Much pain from the crash remains, from the 401(k)s of average Americans to companies that don't happen to be multinational corporations.
It took 25 years after the Great Depression for the Dow Jones industrial average to return to its pre-crash peak. It took only four years after the Great Recession for the Dow to … hang on a minute.
Despite what one might infer from the hoopla over Dow 13,000, the iconic index has not returned to its pre-crash level, which was more than 14,000 in 2007. It’s sure better than being at 6,500, perhaps a vote of confidence in the economy and surely a figure that President Obama can brandish. But Dow 13,000 does not necessarily mean happy days are here again.
And remember, these are nominal figures, not taking account of inflation or deflation.
Thus, the Dow’s slow return after 1929 probably overstated the damage to many stocks because prices had collapsed under severe deflation. And today’s 13,000, measured against inflation, doesn’t look so impressive.
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If you are just looking at index level versus index level, you would need something roughly 15,400 on the Dow to be even in real terms relative to the October 2007 high.
Still, we’re in a rally. I have no idea if it will continue. My two pieces of personal-finance advice remain constant: Don’t be greedy and don’t be stupid.
The lessons for the larger economy are mixed. With so much central bank money pumped into the system and the large companies that survived the downturn boasting impressive balance sheets, it’s natural the stock market would revive. But broader measures such as the Standard & Poor’s 500 and Russell 1000 also remain below their pre-recession levels. The Nasdaq only recently passed its 2007 peak.
In addition, Wall Street continues to lag the stock markets of most developed nations, as well as those of emerging markets.
This means much pain from the crash remains, from the 401(k)s of average Americans to companies that don’t happen to be multinational corporations. Small investors are still skittish, and the big dogs have many places to invest beyond the American stock market.
It may mean, if the recovery, slow as it is, continues, that these shares and nest eggs will gain. But investor sentiment is a fickle thing, especially after the Great Recession thrill ride.
The biggest element behind the rally, according to Erik Ristuben, chief investment strategist of Russell Investments, is “there’s less concern over Europe killing us immediately.”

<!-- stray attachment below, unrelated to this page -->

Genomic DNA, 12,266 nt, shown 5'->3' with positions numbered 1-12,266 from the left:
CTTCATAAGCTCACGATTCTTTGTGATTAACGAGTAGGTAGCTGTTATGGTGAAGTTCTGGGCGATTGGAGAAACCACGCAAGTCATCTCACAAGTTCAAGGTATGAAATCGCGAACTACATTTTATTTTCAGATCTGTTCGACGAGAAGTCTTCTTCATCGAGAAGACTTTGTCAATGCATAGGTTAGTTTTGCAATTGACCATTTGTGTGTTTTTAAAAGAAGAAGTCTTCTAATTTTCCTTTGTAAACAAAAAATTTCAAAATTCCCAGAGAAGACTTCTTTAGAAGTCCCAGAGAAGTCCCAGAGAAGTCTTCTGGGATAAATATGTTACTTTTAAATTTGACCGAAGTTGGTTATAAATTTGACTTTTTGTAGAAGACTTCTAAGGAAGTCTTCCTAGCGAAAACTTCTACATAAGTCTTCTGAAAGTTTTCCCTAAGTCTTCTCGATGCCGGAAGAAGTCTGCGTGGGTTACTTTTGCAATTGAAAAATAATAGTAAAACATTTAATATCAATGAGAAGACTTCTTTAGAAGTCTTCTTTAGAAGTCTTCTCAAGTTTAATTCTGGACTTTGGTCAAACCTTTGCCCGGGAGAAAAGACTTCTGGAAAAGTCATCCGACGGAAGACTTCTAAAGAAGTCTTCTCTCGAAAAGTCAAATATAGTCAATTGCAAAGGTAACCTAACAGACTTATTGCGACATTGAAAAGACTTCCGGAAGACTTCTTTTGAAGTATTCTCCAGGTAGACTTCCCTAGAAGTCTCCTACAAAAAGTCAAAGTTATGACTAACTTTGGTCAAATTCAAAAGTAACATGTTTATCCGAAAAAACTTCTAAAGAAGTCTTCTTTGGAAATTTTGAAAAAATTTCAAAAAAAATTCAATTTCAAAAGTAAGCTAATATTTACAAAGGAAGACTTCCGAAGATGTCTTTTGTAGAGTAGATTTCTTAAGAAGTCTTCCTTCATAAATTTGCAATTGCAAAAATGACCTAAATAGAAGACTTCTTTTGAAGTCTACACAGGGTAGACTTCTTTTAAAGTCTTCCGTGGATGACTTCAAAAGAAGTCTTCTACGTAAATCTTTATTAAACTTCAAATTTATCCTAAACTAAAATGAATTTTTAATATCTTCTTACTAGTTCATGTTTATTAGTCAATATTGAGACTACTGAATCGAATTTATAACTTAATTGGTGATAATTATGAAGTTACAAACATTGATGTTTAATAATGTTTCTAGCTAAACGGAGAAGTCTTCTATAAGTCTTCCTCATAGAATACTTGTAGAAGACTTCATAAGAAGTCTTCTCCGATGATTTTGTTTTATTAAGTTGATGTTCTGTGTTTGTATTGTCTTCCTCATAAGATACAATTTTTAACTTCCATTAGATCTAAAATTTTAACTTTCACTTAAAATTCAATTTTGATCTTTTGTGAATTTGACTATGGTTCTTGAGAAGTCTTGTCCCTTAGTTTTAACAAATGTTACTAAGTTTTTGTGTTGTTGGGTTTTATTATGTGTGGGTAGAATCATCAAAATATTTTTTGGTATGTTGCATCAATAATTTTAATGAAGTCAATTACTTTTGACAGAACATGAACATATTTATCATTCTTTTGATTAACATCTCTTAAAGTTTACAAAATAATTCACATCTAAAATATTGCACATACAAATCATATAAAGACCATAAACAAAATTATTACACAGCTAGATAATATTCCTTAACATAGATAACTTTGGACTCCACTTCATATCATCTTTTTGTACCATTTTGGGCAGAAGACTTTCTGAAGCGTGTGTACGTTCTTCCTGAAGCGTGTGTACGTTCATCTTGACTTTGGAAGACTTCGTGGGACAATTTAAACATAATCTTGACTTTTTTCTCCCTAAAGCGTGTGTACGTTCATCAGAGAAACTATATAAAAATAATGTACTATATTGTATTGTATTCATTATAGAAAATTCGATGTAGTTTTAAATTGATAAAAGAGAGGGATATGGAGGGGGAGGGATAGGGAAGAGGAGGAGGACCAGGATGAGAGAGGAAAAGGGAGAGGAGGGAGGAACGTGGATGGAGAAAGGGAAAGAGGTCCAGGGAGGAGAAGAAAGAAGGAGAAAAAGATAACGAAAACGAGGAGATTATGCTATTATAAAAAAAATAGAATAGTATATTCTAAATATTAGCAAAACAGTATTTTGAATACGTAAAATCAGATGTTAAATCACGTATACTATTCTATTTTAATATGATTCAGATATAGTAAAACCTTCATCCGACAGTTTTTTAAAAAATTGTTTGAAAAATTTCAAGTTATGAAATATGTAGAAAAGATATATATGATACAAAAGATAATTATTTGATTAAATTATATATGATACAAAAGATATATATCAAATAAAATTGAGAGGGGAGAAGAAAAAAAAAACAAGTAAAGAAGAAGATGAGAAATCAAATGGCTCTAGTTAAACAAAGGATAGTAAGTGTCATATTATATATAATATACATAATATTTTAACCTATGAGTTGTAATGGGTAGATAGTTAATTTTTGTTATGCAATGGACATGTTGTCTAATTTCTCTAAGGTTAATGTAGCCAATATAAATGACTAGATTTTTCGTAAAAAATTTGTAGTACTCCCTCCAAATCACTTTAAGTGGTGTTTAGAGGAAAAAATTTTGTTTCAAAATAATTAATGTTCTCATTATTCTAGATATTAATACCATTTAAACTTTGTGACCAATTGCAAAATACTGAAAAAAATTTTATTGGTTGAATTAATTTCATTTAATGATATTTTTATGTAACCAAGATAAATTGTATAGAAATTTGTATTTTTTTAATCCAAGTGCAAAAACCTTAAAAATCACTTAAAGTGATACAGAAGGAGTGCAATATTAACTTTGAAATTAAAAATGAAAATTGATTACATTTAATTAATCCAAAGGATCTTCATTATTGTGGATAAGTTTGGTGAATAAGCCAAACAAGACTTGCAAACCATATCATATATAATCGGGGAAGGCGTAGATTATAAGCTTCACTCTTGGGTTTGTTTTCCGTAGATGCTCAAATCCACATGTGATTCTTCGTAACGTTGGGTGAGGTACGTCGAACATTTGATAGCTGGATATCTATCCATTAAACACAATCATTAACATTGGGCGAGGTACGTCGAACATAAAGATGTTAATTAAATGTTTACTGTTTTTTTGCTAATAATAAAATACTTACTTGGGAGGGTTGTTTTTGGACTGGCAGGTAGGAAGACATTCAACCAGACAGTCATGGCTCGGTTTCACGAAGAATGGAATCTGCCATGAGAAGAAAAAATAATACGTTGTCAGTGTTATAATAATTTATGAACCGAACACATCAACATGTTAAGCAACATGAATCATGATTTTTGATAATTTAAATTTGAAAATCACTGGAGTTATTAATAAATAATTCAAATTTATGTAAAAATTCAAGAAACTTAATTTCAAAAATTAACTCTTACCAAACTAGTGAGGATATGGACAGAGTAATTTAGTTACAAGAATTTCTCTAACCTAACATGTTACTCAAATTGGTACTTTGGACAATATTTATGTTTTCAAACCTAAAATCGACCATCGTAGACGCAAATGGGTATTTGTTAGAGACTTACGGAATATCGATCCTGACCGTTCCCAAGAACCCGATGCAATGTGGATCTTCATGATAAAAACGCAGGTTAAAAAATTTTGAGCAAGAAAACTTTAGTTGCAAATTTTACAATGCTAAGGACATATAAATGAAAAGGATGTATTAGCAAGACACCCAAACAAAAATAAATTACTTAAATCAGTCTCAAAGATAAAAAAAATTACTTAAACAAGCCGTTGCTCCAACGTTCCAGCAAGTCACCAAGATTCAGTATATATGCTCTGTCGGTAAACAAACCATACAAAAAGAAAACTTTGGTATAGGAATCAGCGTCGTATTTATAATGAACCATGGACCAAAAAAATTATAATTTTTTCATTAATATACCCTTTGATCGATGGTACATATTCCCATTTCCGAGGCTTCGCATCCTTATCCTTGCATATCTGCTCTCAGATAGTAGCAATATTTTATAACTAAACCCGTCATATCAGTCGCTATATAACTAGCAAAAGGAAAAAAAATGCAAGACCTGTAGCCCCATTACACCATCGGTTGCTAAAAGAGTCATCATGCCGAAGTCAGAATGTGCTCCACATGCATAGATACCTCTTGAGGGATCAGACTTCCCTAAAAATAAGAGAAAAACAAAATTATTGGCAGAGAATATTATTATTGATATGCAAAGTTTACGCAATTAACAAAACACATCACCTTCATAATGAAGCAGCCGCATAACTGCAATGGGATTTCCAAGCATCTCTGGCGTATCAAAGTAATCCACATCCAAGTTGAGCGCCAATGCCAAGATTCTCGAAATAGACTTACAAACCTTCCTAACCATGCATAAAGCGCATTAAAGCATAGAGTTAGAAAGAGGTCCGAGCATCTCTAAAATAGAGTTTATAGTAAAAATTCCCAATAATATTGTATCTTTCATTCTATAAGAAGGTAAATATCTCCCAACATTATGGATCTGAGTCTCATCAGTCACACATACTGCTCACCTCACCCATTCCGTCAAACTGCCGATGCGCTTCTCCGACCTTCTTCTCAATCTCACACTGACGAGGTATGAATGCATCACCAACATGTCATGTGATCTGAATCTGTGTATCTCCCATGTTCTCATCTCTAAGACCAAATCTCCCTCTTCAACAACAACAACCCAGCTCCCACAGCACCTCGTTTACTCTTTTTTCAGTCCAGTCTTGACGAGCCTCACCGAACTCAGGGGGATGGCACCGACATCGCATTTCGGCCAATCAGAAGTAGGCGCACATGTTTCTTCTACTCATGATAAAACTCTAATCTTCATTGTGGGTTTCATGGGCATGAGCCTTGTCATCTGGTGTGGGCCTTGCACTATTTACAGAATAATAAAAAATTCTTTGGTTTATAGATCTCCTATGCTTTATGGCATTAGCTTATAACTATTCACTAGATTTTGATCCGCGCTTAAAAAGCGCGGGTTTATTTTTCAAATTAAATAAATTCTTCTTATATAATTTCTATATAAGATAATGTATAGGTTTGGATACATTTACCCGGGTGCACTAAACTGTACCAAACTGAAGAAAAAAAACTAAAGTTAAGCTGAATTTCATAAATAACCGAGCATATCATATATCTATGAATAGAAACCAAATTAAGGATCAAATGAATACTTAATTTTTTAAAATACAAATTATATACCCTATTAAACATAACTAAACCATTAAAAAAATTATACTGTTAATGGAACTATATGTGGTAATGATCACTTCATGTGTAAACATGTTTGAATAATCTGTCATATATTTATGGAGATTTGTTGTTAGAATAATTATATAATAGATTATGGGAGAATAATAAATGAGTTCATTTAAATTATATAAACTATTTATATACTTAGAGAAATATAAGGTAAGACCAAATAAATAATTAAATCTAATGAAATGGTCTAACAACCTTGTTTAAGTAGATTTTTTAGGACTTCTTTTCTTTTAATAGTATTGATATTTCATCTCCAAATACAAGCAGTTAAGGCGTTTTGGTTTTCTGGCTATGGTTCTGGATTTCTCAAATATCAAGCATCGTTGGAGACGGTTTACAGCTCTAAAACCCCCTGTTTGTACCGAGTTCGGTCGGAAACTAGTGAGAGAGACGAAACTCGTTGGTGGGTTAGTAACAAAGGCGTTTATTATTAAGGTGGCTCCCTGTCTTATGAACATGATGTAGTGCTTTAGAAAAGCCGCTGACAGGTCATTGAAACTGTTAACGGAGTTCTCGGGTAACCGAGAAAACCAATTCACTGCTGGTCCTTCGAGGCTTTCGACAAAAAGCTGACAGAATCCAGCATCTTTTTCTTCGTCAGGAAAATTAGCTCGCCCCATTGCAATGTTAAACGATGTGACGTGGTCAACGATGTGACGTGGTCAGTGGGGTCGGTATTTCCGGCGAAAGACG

Recall that in the fourth quarter, the European sovereign debt crisis became so severe that banks on the Continent stopped short-term lending to each other, fearful of what derivative skeletons lurked in another institution’s closet.
It was frighteningly reminiscent of the situation that brought down Bear Stearns and caused the great American panic in the fall of 2008.
Economists were also looking at slowing U.S. growth and worrying about a double-dip recession.
Neither happened. The Federal Reserve helped coordinate aid for Europe, and then the European Central Bank finally brought out the famous bazooka, lending nearly three-quarters of a trillion dollars to fund banks’ cash requirements for three years and to get toxic assets off their books.
American growth also rebounded, with gross domestic product increasing at a revised rate of 3 percent in the fourth quarter. Job creation improved somewhat.
“It’s a good, solid rally,” Ristuben told me.
Anyone looking for a 1980s-like bull market will be disappointed. “People have to get used to a low-return environment,” Ristuben said. Returns in double digits are unlikely, but factoring in today’s low inflation, “real returns are quite attractive.”
The big risks are Europe, “same song, fifth verse,” as Ristuben put it. The market hopes for an orderly unwinding of the Greek tragedy but fears a chaotic default.
Another trouble spot: rising oil prices. Strategists at Seattle-based Russell don’t expect this upward trend to continue. But other strategists in Jerusalem and Tehran may complicate that forecast.
Even if the rally continues, we will not easily get away from the distortions that led up to the Great Recession or its wreckage.
Higher stock prices don’t necessarily mean more hiring or middle-class income gains. Indeed, one thing making companies attractive to investors is higher margins, thanks in part to keeping down employment and wages.
And if the Depression generation lived the rest of its lives wary of the stock market, we would be wise to be vigilant about the next financial bubble. Is it student loans or natural-gas debt?
Based on our hard-won knowledge, it has to be somewhere, especially considering the financial system’s soundness, and the rule of law where bank swindles are concerned, have hardly been restored.
Which brings up the entire concept of growth as we’ve come to expect it. Can the American economy return to robust growth in a new age of scarcity and competition? Can the middle class rebound without it?
And what about the Federal Reserve, the fountain of bubbles past? It used many “unconventional measures” to stave off another great depression. So what’s the downside and when does it come due?
Don’t be greedy and don’t be stupid. Its wise national policy too, especially in such uncertain times.
You may reach Jon Talton at firstname.lastname@example.org. On Twitter @jontalton.